Throughout the industrial world, the discipline of labour law has fallen into deep philosophical and policy crisis, at the same time as new theoretical approaches make it a field of considerable intellectual ferment. Modern labour law evolved in a symbiotic relationship with a postwar institutional and policy agenda, the social, economic, and political underpinnings of which have gradually eroded in the context of accelerating international economic integration and wage-competition, a decline in the capacity of the nation-state to steer economic progress, the ascendancy of fiscal austerity and monetarism over Keynesian/welfare state politics, the appearance of post-industrial production models, the proliferation of contingent employment relationships, the fragmentation of class-based identities and emergence of new social movements, and the significantly increased participation of women in paid work. These developments offer many appealing possibilities - the opportunity, for example, to contest the gender division of labour and re-think the boundaries between immigration and labour policy.
But they also hold out quite threatening prospects - including increased unemployment and inequality and the decline of workers' organizations and social participation - in the context of proliferating constraints imposed by international financial pressures on enacting redistributive social and economic policies. New strategies must be developed to meet these challenges. These essays - which are the product of a transnational comparative dialogue among academics and practitioners in labour law and related legal fields, including social security, immigration, trade, and development - identify, analyse, and respond to some of the conceptual and policy challenges posed by globalization.
`[a] valuable book which is worthy of a place on any labour lawyer's bookshelf.'
Stephen T. Hardy, Modern Law Review
`The strength of [this] collection is that it contains critical, interdisciplinary and international perspectives on a wide variety of topics...there is much in this book to stimulate teachers, researchers and students of a subject in transition.'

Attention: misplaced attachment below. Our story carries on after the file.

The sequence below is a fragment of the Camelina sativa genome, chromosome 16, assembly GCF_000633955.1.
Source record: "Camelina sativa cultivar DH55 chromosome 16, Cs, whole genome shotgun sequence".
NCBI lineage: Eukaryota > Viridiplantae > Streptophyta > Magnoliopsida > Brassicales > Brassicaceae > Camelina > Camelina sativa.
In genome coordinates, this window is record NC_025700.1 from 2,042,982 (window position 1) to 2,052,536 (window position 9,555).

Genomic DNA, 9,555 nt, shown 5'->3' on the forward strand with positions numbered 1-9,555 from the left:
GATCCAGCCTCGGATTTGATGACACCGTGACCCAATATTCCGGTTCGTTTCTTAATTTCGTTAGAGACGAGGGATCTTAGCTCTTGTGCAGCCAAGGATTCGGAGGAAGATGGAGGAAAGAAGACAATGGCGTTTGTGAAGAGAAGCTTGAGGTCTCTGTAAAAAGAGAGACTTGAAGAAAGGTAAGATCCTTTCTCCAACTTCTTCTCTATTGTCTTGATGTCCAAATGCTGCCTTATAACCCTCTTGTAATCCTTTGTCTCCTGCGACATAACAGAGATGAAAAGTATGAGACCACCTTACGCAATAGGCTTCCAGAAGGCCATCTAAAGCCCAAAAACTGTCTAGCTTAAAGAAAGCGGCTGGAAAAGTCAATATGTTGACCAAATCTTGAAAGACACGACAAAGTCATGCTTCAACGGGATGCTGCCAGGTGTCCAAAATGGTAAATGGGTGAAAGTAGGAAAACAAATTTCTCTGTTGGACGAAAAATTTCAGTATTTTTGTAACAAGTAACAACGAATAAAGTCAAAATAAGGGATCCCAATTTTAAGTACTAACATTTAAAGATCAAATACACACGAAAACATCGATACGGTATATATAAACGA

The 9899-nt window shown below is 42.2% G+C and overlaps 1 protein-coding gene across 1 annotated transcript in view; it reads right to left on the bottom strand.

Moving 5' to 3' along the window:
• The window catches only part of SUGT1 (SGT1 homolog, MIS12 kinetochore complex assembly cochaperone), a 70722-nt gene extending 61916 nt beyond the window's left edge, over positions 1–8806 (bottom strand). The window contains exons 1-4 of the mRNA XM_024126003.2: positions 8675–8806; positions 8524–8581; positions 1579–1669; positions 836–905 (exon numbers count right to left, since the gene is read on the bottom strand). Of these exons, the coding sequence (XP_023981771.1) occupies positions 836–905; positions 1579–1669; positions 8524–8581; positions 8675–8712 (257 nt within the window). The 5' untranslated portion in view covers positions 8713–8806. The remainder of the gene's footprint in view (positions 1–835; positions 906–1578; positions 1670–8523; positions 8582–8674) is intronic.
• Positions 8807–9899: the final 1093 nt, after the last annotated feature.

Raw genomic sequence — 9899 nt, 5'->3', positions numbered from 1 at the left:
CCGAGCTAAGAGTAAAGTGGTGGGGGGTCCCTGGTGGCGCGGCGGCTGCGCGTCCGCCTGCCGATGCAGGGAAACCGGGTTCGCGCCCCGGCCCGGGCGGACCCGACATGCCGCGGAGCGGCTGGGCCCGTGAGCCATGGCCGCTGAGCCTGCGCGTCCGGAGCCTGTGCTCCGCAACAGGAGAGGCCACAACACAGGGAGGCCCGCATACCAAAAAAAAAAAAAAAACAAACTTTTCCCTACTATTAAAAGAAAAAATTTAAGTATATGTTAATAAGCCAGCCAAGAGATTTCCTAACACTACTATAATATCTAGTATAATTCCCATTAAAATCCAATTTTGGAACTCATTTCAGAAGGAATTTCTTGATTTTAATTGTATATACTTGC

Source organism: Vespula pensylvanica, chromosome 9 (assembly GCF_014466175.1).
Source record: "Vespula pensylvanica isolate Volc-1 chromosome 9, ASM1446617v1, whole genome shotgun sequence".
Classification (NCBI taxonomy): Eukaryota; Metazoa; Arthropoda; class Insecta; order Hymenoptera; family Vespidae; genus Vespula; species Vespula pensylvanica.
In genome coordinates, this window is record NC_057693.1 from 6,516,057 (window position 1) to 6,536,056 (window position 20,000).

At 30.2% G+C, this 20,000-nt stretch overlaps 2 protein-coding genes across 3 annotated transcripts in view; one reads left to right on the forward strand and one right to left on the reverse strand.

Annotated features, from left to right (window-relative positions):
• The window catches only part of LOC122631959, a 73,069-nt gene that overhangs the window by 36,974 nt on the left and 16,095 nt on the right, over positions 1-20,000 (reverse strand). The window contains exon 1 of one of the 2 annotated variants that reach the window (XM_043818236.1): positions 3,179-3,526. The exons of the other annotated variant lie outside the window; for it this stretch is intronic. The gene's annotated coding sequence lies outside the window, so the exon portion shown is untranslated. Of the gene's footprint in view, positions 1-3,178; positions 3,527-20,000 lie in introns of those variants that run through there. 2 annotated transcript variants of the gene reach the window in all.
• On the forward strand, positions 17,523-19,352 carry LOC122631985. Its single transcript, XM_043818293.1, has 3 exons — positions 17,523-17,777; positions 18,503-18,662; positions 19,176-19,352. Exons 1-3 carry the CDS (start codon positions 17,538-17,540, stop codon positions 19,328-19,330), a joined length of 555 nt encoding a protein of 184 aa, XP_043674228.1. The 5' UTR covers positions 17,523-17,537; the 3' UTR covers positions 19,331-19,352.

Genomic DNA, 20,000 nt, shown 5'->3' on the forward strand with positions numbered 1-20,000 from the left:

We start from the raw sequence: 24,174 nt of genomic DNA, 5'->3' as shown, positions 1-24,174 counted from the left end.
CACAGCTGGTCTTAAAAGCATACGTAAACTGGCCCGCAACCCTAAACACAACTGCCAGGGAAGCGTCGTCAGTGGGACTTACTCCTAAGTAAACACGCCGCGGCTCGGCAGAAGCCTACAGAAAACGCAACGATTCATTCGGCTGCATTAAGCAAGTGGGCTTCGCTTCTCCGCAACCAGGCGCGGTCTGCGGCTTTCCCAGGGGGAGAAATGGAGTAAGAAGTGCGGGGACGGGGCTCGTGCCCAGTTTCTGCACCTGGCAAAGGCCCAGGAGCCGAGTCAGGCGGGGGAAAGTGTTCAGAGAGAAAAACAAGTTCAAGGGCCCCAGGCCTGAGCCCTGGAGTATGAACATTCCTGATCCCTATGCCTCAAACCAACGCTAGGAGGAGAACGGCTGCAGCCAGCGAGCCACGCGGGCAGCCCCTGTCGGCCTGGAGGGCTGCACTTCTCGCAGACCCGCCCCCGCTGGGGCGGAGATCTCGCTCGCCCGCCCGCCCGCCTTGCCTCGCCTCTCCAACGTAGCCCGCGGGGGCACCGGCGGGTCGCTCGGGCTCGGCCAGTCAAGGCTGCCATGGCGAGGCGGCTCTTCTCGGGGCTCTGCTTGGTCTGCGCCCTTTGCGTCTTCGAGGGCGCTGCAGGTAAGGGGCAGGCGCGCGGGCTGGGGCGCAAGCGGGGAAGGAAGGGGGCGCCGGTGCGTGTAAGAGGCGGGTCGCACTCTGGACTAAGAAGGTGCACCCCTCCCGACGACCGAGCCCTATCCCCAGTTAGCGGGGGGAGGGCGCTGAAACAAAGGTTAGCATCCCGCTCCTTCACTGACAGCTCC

Bob Hepple, The Cambridge Law Journal, 2002
`... well worth reading...provides interesting insights...which will no doubt engage readers...for some time to come.'
Jill Murray, Australian Journal of Labour Law, 2003
Part I. Labour Law in Transition
1: Karl Klare: The Horizons of Transformative Labour and Employment Law
2: Massimo D'Antona: Labour Law at the Century's End: An Identity Crisis?
Part II. Contested Categories: Work, Worker, and Employment
3: Joanne Conaghan: Women, Work, and Family: A British Revolution?
4: Paul Benjamin: Who Needs Labour Law? Defining the Scope of Labour Protection
5: Lucy Williams: Beyond Labour Law's Parochialism: A Re-envisioning of the Discourse of Distribution
Part III. Globalization and Its Discontents
6: Kerry Rittich: Feminization and Contingency: Regulating the Stakes of Work for Women
7: Brian A. Langille: Seeking Post-Seattle Clarity - and Inspiration
8: Dennis M. Davis: Death of a Labour Lawyer?
Part IV. Same as the Old Boss? The Firm, the Employment Contract, and the 'New' Economy
9: Simon Deakin: The Many Futures of the Contract of Employment
10: Paddy Ireland: From Amelioration to Transformation: Capitalism, the Market, and Corporate Reform
11: Makoto Ishida: Death and Suicide from Overwork: The Japanese Workplace and Labour Law
12: Alan Hyde: A Closer Look at the Emerging Employment Law of Silicon Valley's High-Velocity Labour Market
13: Richard Michael Fischl: 'A Domain into which the King's writ does not seek to run': Workplace Justice in the Shadow of Employment-at-Will
Part V. Border/States: Immigration, Citizenship, and Community
14: Guy Mundlak: The Limits of Labour Law in a Fungible Community
15: Bruno Caruso: Immigration Policies in Southern Europe: More State, Less Market?
16: Margriet Kraamwinkel: The Imagined European Community: Are Housewives European Citizens?
17: Linda Bosniak: Critical Reflections on 'Citizenship' as a Progressive Aspiration
Part VI. Labour Solidarity in an Era of Globalization: Opportunities and Challenges
18: Frances Raday: The Decline of Union Power - Structural Inevitability or Policy Choice?
19: James Atleson: The Voyage of the Neptune Jade: Transnational Labour Solidarity and the Obstacles of Domestic Law
20: Carlos de Buen Unna: Mexican Trade Unionism in a Time of Transition
21: Maria L. Ontiveros: A New Course for Labour Unions: Identity-based Organizing as a Response to Globalization
22: Michael Selmi and Molly S. McUsic: Difference and Solidarity: Unions in a Postmodern Age
Part VII. Laying Down the Law: Strategies and Frontiers
23: Hugh Collins: Is There a Third Way in Labour Law?
24: Harry Arthurs: Private Ordering and Workers' Rights in the Global Economy: Corporate Codes of Conduct as a Regime of Labour Market Regulation
25: Claire Kilpatrick: Emancipation through Law or the Emasculation of Law? The Nation-State, the EU, and Gender Equality at Work
26: Dennis Davis, Patrick Macklem, and Guy Mundlak: Social Rights, Social Citizenship, and Transformative Constitutionalism: A Comparative Assessment
Series: New Edition (2nd & Subsequent)
Number Of Pages: 578
Published: 1st February 2004
Publisher: Oxford University Press
Country of Publication: GB
Dimensions (cm): 23.2 x 15.6
Weight (kg): 0.88